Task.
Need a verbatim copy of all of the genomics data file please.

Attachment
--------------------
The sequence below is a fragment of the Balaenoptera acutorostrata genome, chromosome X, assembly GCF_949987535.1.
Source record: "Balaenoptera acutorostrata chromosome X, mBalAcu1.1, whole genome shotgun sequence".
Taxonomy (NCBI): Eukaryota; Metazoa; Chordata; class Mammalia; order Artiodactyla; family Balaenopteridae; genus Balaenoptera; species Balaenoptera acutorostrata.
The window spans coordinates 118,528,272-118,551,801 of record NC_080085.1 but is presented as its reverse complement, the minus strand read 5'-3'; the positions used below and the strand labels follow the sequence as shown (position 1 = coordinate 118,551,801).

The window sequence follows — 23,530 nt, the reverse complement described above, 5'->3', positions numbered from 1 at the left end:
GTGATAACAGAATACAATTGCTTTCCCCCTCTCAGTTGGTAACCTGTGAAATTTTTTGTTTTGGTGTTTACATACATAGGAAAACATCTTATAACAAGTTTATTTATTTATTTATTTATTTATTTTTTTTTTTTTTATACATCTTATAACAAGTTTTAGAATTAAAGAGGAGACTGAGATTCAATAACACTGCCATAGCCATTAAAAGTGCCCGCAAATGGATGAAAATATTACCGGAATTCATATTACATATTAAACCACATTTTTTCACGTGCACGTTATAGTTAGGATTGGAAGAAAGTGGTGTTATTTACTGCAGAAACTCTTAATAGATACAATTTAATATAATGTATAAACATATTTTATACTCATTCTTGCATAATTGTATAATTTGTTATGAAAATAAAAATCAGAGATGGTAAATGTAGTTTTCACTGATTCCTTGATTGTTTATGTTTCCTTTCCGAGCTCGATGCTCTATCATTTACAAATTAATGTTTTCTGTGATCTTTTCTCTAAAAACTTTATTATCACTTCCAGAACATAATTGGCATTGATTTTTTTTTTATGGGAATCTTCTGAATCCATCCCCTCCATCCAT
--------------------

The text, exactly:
The sequence below is a fragment of the Balaenoptera acutorostrata genome, chromosome X, assembly GCF_949987535.1.
Source record: "Balaenoptera acutorostrata chromosome X, mBalAcu1.1, whole genome shotgun sequence".
Taxonomy (NCBI): Eukaryota; Metazoa; Chordata; class Mammalia; order Artiodactyla; family Balaenopteridae; genus Balaenoptera; species Balaenoptera acutorostrata.
The window spans coordinates 118,528,272-118,551,801 of record NC_080085.1 but is presented as its reverse complement, the minus strand read 5'-3'; the positions used below and the strand labels follow the sequence as shown (position 1 = coordinate 118,551,801).

The window sequence follows — 23,530 nt, the reverse complement described above, 5'->3', positions numbered from 1 at the left end:
GTGATAACAGAATACAATTGCTTTCCCCCTCTCAGTTGGTAACCTGTGAAATTTTTTGTTTTGGTGTTTACATACATAGGAAAACATCTTATAACAAGTTTATTTATTTATTTATTTATTTATTTTTTTTTTTTTTATACATCTTATAACAAGTTTTAGAATTAAAGAGGAGACTGAGATTCAATAACACTGCCATAGCCATTAAAAGTGCCCGCAAATGGATGAAAATATTACCGGAATTCATATTACATATTAAACCACATTTTTTCACGTGCACGTTATAGTTAGGATTGGAAGAAAGTGGTGTTATTTACTGCAGAAACTCTTAATAGATACAATTTAATATAATGTATAAACATATTTTATACTCATTCTTGCATAATTGTATAATTTGTTATGAAAATAAAAATCAGAGATGGTAAATGTAGTTTTCACTGATTCCTTGATTGTTTATGTTTCCTTTCCGAGCTCGATGCTCTATCATTTACAAATTAATGTTTTCTGTGATCTTTTCTCTAAAAACTTTATTATCACTTCCAGAACATAATTGGCATTGATTTTTTTTTTATGGGAATCTTCTGAATCCATCCCCTCCATCCAT